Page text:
If you are getting divorced, and you and your spouse have children under age 18, you must work out the details of child custody. These can include which parent the child will live with at what time, how you and the other parent will handle drop-offs and pickups, and even how you will decide issues about their education. When you decide these issues, you write them up in a document known as a parenting plan.
You can work out a parenting plan on your own, with the help of your attorneys, but it’s common for New York courts to play a role at this step.
Child custody in New York can involve joint or sole custody.
Sole custody is also known as full custody. In this type of situation, the child lives with one parent most of the time and that parent — known as the custodial parent — makes has the legal authority to make most decisions about raising the child. However, typically, the other parent has rights to visitation, meaning they can visit the child or even have the child live with them for periods, according to a schedule outlined in the parenting plan. The visitation schedule typically must be approved by the court.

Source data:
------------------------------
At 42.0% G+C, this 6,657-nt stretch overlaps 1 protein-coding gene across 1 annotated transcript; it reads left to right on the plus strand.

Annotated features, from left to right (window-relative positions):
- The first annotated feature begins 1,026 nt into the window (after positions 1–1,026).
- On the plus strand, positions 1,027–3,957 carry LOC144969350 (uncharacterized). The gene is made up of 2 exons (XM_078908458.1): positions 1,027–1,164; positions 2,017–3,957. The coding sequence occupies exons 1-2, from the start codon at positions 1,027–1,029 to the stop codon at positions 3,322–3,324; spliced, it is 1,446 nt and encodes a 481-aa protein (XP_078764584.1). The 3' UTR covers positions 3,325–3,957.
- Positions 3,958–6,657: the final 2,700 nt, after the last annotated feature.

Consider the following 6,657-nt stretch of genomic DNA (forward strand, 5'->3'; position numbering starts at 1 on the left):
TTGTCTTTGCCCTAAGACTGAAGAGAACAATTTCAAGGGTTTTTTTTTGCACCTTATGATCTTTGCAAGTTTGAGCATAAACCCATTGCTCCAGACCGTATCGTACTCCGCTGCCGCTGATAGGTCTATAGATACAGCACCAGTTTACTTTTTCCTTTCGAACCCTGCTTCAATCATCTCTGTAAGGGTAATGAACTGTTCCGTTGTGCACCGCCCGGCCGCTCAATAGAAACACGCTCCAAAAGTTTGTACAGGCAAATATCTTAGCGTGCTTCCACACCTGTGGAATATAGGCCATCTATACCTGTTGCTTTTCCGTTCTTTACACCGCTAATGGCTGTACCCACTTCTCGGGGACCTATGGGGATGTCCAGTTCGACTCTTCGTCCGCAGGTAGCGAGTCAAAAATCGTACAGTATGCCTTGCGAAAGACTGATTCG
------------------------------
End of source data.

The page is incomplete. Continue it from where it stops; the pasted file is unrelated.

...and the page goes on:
Depending on the parenting plan, the noncustodial parent may also have some rights to decision-making.
In a joint custody situation, both parents agree to act as custodial parents. This doesn’t necessarily mean that they will split their time and responsibilities 50/50. Rather, they use their parenting plan to determine their custody schedules.
New York courts can’t order parents to accept a joint custody situation if that’s not what the parents want. However, the courts can and often do take a role in helping parents craft their plans.
Crafting a joint custody parenting plan can be a long process with many disagreements along the way. Often, courts issue a temporary custody order while parents are still working out the details.
Otherwise, a child custody order stays in place until the child reaches 18 or one or both parents request a modification.